Palm trees, flamingos, and constant sunshine.

My Montpellier friends.  I was really worried about this before getting to France, but I’ve made some really great friends in my program and I’m really going to miss them.  They’ve made the stay and European trips so much more fun.  Luckily, we’re all in the midwest, and one of them even lives just in Minnetonka.  Montpellier reunions in MN or Chicago will definitely be necessary.

Living in France.

Things I won’t miss:

Living by pourquoi pas:  Literally meaning “why not”, it became our motto to live by (à la “you only live in France once”).  But it actually means pants getting snugger and the wallet getting a lot lighter (sorry Mom and Dad).   But then again, it also means taking day trips to castles and weekend trips to Croatia, so maybe I actually will miss living this way….

Getting harassed on the street and tram stops.  I am so sick of French men (sometimes drunk, sometimes not) thinking it’s okay to harass women whenever they feel like it.  I have been slapped on the butt and told “fuck you” among other things.  And don’t even think about speaking English too loudly, it apparently gives them the right to harass you.

Having bread as a huge part of my diet.  Sometimes I think that some French dishes are just excuses to get to the bread.  (but I will miss it, kind of hard to beat French bread)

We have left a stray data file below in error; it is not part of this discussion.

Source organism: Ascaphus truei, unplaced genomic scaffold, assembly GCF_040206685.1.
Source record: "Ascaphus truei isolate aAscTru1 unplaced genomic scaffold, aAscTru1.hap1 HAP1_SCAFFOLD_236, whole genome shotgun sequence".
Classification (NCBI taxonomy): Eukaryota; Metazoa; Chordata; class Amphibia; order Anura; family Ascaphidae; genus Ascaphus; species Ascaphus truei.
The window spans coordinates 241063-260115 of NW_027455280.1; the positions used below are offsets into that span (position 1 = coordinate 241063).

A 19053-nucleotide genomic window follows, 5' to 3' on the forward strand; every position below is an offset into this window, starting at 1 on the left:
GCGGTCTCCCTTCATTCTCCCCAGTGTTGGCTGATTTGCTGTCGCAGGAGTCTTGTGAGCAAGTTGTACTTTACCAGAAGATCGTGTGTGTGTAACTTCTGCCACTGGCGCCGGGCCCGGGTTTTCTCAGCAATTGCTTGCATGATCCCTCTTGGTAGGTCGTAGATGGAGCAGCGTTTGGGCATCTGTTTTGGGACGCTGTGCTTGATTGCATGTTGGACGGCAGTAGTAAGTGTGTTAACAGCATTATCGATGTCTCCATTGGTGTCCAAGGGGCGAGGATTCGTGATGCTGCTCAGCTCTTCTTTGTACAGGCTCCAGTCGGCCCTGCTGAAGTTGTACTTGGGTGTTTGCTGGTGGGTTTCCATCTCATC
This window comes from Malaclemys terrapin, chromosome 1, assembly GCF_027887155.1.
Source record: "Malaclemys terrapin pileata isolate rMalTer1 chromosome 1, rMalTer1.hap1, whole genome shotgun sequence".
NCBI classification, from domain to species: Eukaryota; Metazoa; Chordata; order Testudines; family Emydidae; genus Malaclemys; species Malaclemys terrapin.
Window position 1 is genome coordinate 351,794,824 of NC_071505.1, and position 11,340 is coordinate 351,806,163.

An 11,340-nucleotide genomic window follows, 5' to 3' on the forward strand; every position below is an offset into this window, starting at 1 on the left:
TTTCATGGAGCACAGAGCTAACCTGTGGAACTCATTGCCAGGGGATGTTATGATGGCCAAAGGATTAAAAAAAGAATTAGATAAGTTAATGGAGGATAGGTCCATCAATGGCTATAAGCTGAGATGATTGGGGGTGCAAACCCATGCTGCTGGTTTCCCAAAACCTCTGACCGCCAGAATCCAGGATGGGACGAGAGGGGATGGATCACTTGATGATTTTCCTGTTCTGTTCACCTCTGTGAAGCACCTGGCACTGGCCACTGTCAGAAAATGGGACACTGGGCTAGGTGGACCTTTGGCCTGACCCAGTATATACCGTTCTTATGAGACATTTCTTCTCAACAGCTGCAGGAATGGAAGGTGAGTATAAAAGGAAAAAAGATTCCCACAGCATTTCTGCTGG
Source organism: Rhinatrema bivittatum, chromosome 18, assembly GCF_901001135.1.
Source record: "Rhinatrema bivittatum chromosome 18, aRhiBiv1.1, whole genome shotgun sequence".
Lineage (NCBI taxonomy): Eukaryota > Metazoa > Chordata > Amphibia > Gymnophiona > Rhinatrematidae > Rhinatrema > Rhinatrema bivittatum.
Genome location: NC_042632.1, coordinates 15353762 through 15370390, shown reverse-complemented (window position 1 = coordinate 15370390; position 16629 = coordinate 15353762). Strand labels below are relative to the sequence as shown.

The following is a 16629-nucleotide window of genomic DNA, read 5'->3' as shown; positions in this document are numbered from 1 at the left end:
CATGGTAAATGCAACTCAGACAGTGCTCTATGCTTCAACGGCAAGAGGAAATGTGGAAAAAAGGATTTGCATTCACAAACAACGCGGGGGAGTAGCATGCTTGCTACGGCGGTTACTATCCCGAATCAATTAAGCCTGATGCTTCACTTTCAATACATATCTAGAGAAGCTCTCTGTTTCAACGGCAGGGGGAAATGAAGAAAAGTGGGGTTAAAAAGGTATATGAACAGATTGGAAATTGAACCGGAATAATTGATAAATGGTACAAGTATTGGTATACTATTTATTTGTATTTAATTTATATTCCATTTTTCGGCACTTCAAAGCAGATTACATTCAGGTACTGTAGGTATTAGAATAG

Not having soap in the bathrooms.

Scratcher.  This is what I named the animal living in my ceiling.  Yep, there’s something up there.  Apparently, a few months ago, he was hanging out in my parents’ room and waking them up in the middle of the night scratching and running around.  Then, in October, he got bored and cozied up into the part of the ceiling right above my pillow (I sleep up in a loft, so it’s literally about two feet from the ceiling).  It’s like having a soundtrack of someone snoring.  From his noises, I’ve decided he’s definitely something bigger than a rat–maybe a squirrel??  I have no idea.  Also, what does he eat up there (he has been up there a long time)?  Nevertheless, he wakes me up and I’m afraid he’s going to somehow get through the crack in the beam, but I hope he’s enjoying himself up there.

Having my name used all the time.  I knew that it was French, and I knew that it meant “clear” (hence, Eau Claire, “clear water”), but I did not realize how often they say “c’est clair,” which means “it’s clear/evident”.  Especially in my classes.  In the US, I think I hear my name so often since it rhymes with so many words it’s ridiculous (think about it), but I don’t want to think how many times my name is actually used here.  I’ve learned to ignore my name completely.  Also, apparently I can’t say my own name correctly, so that’s kind of a bummer too.

Living in a world full of black clothing.  Forget about wearing colors, if I wear brown I feel like I’m standing out.  You may think I’m exaggerating, but everyone wears black all the time.  Especially now that it’s cold out, everyone’s jackets are black.  C’est fou!


My brother had all of his Silly Bandz laid out on the table on display in the hall.  Either he has put it in safe keeping away from the other kids, or else the little punk has traded Minnesota.  He doesn’t know what he’s missing.

Currently singing to…

3 Dec

Bruno Mars

and Cee Lo